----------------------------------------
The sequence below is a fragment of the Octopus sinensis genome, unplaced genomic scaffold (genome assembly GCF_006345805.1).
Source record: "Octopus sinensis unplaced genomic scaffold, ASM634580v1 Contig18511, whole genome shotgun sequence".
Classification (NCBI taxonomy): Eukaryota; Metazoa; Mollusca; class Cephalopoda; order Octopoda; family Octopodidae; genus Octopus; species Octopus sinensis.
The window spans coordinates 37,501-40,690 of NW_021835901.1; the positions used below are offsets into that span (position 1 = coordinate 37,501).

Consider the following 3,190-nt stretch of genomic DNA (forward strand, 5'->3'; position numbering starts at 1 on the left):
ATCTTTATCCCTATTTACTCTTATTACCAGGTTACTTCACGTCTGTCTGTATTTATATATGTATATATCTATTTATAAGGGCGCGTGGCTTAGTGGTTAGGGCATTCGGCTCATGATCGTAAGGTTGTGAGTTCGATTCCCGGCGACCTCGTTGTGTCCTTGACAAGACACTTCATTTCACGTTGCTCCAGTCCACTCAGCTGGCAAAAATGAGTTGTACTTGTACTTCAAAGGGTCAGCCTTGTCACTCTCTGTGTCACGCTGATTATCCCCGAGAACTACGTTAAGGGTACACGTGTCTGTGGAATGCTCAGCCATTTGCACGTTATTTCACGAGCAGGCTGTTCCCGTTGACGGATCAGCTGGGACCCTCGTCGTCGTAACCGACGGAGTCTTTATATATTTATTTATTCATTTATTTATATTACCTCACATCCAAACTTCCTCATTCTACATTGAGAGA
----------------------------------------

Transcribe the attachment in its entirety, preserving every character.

The sequence below is a fragment of the Octopus sinensis genome, unplaced genomic scaffold (genome assembly GCF_006345805.1).
Source record: "Octopus sinensis unplaced genomic scaffold, ASM634580v1 Contig18511, whole genome shotgun sequence".
Classification (NCBI taxonomy): Eukaryota; Metazoa; Mollusca; class Cephalopoda; order Octopoda; family Octopodidae; genus Octopus; species Octopus sinensis.
The window spans coordinates 37,501-40,690 of NW_021835901.1; the positions used below are offsets into that span (position 1 = coordinate 37,501).

Consider the following 3,190-nt stretch of genomic DNA (forward strand, 5'->3'; position numbering starts at 1 on the left):
ATCTTTATCCCTATTTACTCTTATTACCAGGTTACTTCACGTCTGTCTGTATTTATATATGTATATATCTATTTATAAGGGCGCGTGGCTTAGTGGTTAGGGCATTCGGCTCATGATCGTAAGGTTGTGAGTTCGATTCCCGGCGACCTCGTTGTGTCCTTGACAAGACACTTCATTTCACGTTGCTCCAGTCCACTCAGCTGGCAAAAATGAGTTGTACTTGTACTTCAAAGGGTCAGCCTTGTCACTCTCTGTGTCACGCTGATTATCCCCGAGAACTACGTTAAGGGTACACGTGTCTGTGGAATGCTCAGCCATTTGCACGTTATTTCACGAGCAGGCTGTTCCCGTTGACGGATCAGCTGGGACCCTCGTCGTCGTAACCGACGGAGTCTTTATATATTTATTTATTCATTTATTTATATTACCTCACATCCAAACTTCCTCATTCTACATTGAGAGA